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How You Get Fired on Your Day Off, Doc?

Doc Rivers of the LA Clippers looks on in the game against the Golden State Warriors during Game Two of Round One of the 2019 NBA Playoffs at Staples Center on April 18, 2019 in Los Angeles, California.
Doc Rivers of the LA Clippers looks on in the game against the Golden State Warriors during Game Two of Round One of the 2019 NBA Playoffs at Staples Center on April 18, 2019 in Los Angeles, California.
Photo: Harry How (Getty Images)

On Monday, after seven seasons, multiple second-round playoff exits and nearly two weeks removed from being on the wrong side of one of the biggest playoff upsets in NBA history, Doc Rivers and the Temecula Clippers (Los Angeles no longer claims the Clippers after their revolting performance in the playoffs, so the franchise has since relocated to Temecula) have mutually agreed to part ways, per ESPN.

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The “mutual” part is under dispute, however, as the LA Times reports Austin Rivers’ daddy was “surprised” that the Clippers no longer wanted to frolic on the beach together or hold his hand in public. So basically the Clippers left him on read for a few weeks and he found out they were out here living their best life on Bumble when everyone else did.

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I never want to see anyone lose their job unless they stole an election, don’t pay taxes or kill Black people for a living like far too many police officers do, but is anyone really surprised this happened? Yes, he’s easily the best coach in team history, collecting the most wins, owning the highest win percentage, and making the most playoff appearances, but Doc’s entire tenure has also been marred by failure.

Despite boasting deep rosters that have included Kawhi Leonard, DeAndre Jordan, Blake Griffin, Paul George, Lou Williams, Chris Paul and plenty of other firepower, the dude never—not once—got past the second round of the playoffs. And sure, you can point the finger at Griffin and Paul’s propensity to get injured at the absolute worse times as a contributing factor, but when you’ve blown multiple 3-1 series leads throughout your coaching career that blame can’t fall entirely on your players.

“We didn’t meet [expectations]. That’s the bottom line,” Rivers told reporters after the Clippers’ Game 7 loss earlier this month. “I’m the coach and I’ll take any blame for it. But we didn’t meet our expectations, clearly.”

Doc had to go.

“When I took this job, my goals were to make this a winning basketball program, a free agent destination, and bring a championship to this organization,” Doc said in a statement. “While I was able to accomplish most of my goals, I won’t be able to see them all through. Though it was a disappointing ending to our season, [Clipper Nation is] right there and I know what this team is capable of accomplishing with your support.”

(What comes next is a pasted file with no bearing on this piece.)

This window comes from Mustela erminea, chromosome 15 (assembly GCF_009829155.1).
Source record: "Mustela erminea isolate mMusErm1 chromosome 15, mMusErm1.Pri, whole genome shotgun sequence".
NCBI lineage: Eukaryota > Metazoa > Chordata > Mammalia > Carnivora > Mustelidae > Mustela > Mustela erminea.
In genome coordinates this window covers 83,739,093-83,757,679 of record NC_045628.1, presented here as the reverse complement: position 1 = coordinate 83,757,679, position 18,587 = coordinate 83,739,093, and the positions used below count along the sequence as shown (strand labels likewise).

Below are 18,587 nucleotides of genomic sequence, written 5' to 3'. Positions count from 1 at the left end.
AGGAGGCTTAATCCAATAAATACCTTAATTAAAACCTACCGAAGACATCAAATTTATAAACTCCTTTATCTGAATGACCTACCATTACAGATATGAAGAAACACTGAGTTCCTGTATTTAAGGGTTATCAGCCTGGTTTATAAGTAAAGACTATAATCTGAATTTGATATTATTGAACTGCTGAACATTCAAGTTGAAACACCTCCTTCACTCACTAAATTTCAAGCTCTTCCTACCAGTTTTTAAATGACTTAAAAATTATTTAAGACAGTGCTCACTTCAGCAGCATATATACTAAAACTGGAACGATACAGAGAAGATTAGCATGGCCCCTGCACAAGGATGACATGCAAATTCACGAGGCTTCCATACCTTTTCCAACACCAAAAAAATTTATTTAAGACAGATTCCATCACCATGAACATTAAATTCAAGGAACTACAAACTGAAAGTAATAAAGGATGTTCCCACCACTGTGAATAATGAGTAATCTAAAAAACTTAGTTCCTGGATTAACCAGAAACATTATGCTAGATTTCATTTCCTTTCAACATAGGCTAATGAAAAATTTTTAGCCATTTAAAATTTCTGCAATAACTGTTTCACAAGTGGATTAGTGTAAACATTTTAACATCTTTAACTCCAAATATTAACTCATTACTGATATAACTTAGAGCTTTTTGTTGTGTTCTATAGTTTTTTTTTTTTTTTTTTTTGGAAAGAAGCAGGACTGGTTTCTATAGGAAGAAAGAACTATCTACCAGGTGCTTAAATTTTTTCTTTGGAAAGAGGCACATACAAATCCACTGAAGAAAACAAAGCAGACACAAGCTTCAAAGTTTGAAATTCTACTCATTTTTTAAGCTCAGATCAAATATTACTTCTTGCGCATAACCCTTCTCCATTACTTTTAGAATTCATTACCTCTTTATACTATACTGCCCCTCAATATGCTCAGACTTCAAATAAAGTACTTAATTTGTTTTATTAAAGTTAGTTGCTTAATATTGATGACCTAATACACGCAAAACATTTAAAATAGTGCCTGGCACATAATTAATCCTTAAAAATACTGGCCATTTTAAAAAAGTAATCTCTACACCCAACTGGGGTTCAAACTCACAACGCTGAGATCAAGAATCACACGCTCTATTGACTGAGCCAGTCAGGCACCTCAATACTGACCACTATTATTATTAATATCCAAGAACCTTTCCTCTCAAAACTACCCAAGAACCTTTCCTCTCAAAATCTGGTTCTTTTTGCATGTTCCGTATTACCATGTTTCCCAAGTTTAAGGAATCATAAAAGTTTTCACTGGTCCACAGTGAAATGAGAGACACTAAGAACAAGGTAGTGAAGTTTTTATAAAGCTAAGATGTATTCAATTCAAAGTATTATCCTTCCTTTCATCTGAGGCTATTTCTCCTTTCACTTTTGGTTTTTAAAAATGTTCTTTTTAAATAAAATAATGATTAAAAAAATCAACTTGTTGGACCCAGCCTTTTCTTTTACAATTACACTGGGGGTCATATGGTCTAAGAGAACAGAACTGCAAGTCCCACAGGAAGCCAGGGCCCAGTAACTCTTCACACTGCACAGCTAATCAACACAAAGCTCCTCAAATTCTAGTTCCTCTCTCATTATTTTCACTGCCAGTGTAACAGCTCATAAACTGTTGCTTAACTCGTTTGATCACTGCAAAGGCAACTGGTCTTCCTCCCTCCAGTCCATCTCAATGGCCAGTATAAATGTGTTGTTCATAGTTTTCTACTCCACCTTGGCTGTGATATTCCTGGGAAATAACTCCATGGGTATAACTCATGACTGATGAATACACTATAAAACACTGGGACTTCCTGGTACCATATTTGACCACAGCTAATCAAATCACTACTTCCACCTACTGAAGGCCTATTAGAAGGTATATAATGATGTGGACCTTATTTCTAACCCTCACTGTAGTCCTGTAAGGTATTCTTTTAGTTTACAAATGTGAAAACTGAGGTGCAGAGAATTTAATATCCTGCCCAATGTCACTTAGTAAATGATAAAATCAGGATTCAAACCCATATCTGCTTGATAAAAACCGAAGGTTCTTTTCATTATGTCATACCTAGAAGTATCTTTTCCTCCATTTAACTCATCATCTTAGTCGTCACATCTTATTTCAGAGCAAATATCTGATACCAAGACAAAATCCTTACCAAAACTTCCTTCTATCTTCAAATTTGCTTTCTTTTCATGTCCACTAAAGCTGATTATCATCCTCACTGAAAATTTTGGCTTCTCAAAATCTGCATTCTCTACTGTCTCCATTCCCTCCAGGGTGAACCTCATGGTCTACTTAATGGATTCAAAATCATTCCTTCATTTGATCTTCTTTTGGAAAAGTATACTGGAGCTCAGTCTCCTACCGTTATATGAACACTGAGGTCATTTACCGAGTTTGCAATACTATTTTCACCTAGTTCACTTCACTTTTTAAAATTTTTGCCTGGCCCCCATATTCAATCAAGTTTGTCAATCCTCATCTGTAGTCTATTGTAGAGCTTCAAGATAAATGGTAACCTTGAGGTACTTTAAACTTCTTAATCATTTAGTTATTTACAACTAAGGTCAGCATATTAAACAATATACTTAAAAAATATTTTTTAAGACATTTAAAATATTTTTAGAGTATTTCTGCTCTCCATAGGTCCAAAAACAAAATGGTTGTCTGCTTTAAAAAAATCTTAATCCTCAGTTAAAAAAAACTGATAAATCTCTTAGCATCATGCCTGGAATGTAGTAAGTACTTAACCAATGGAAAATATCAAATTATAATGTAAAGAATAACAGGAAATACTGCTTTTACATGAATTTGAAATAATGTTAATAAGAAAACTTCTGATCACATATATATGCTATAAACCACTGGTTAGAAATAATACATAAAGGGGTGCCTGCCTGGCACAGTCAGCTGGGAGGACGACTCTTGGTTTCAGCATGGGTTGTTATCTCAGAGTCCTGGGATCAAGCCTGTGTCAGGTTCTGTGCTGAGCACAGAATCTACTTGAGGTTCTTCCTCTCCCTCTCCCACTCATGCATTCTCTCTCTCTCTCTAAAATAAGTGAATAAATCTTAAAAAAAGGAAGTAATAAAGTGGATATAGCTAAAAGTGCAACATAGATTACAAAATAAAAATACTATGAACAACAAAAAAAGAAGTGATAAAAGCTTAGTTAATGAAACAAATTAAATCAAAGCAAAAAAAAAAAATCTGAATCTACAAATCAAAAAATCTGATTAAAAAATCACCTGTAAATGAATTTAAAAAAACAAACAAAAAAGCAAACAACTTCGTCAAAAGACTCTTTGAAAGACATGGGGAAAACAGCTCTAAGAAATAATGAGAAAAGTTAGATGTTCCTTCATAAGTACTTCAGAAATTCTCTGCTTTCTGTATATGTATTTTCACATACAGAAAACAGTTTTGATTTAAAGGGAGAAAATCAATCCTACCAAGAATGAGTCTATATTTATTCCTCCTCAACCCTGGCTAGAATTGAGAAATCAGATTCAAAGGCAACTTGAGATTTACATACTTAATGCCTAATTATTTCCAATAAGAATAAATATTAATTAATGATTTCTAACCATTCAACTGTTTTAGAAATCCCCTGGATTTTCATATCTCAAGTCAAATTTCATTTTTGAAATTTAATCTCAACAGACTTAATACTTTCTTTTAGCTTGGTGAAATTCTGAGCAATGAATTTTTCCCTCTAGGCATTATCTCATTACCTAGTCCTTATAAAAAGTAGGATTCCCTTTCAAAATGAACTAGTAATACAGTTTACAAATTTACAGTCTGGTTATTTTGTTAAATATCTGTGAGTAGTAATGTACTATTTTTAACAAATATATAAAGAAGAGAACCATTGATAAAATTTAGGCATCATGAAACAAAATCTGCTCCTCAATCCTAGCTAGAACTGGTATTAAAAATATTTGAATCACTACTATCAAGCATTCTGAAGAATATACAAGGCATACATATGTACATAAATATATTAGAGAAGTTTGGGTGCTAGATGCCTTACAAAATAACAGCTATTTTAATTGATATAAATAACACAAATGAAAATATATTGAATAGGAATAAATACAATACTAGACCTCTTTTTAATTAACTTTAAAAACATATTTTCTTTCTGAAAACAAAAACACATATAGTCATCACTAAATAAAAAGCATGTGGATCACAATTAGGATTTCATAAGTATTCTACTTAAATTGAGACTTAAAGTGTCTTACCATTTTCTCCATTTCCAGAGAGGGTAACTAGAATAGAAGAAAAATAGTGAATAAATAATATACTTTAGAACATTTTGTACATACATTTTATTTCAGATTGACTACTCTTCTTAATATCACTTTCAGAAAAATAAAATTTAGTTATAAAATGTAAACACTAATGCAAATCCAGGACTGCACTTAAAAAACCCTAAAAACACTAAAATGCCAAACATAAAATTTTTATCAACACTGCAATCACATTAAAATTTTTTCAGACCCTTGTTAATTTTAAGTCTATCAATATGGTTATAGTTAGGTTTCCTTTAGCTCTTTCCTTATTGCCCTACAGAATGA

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“Doc has been a terrific coach for the Clippers, an incredible ambassador, and a pillar of strength during tumultuous times,” team chairman Steve Ballmer said in a statement on Monday. “He won a heck of a lot of games and laid a foundation for this franchise.”

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But it was clear he couldn’t take this franchise to the next level, which ESPN’s Adrian Wojnarowski explained on ESPN’s Get Up Tuesday morning.

“Blowing a 3-1 lead to Denver in the conference semifinals,” Woj said. “Not as simple as that, but this is an owner, Steve Ballmer, this is a win-now team, certainly, with the Clippers. He was not willing to just run this thing back next year without some dramatic change, and that started with Doc Rivers yesterday.”

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In addition to having a new coach, the Clippers might be in for a major overhaul as they attempt to convince Leonard and George to stay with the team beyond the 2020-21 season. Montrezl Harrell, Reggie Jackson and Marcus Morris Sr. are all free agents who won’t be cheap to re-sign, Lou Williams and Patrick Beverly aren’t getting any younger and how much of this chemistry-less, underwhelming squad do you really want to keep?

Clippers assistant Tyronn Lue, former Warriors coach Mark Jackson, and former Rockets coach Mike D’Antoni are some of the names being tossed around as Doc’s replacement. And whoever gets the job is not only gonna need to help figure out this roster but to install a championship culture so this team can finally rid itself of its horrible track record.

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“I am immeasurably grateful to Doc for his commitment and contributions to the Clippers and the city of Los Angeles,” Ballmer said. “I am also extremely confident in our front office and our players. We will find the right coach to lead us forward and help us reach our ultimate goals. We will begin the search and interview process immediately.”

Good luck in Temecula, Clippers.

Menace to supremacy. Founder of Extraordinary Ideas and co-host and producer of The Extraordinary Negroes podcast. Impatiently waiting for ya'll to stop putting sugar in grits.

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DISCUSSION

Imagine losing your job over Pandemic P.
The Clippers believe they have a brighter future with Paul George, after just one season, with his talent for choking at the best times.
Paul George is officially a coach killer.
The true tragedy in all this is Frank Vogel didn’t get his chance to sweep Plexiglass P’s leg.